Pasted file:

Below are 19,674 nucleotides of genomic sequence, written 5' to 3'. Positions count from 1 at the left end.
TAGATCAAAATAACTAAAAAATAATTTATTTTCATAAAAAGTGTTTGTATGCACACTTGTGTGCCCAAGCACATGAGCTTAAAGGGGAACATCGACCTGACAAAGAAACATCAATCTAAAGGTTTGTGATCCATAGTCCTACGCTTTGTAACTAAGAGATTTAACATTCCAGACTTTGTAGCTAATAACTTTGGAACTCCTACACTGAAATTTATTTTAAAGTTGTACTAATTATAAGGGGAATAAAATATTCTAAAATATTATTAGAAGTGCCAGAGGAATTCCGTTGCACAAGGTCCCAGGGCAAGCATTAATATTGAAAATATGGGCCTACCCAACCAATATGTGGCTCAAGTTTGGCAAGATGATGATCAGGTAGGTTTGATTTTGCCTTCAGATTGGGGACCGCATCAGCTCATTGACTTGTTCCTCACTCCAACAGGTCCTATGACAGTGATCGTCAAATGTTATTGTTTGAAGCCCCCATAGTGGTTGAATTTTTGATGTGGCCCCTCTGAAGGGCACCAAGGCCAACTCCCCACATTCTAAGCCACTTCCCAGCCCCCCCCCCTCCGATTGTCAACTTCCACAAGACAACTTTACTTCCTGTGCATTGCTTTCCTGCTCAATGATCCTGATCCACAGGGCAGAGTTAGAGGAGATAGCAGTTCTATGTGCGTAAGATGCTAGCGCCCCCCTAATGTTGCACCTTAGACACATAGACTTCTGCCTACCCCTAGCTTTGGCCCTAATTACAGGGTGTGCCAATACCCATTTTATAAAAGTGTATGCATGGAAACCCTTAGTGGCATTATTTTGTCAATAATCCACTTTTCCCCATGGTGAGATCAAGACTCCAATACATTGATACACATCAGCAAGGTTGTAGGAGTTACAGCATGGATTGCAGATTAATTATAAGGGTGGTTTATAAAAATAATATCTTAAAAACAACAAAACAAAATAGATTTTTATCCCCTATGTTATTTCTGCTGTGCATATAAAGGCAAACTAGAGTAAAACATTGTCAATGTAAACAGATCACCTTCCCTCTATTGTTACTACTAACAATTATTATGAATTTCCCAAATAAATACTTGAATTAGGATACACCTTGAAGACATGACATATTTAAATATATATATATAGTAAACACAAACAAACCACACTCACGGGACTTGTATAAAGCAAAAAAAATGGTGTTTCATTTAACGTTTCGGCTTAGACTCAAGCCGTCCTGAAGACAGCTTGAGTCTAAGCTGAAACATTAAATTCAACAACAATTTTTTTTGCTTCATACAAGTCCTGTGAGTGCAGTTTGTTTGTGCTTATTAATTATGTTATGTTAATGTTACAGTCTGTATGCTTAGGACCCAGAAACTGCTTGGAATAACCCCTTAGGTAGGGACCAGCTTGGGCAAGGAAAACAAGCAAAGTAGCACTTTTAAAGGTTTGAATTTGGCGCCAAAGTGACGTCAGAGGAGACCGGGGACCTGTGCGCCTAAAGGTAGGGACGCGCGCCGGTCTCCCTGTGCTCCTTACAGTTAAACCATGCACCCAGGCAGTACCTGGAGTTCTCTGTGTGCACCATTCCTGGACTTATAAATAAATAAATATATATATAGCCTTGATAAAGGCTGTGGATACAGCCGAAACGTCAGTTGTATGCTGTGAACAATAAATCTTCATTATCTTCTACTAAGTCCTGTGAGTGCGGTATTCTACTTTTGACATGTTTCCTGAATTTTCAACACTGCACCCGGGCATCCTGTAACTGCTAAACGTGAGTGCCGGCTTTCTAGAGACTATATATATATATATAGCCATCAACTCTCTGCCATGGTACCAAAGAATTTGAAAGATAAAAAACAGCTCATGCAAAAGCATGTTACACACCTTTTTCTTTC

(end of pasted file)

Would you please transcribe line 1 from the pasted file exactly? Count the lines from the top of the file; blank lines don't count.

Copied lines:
Below are 19,674 nucleotides of genomic sequence, written 5' to 3'. Positions count from 1 at the left end.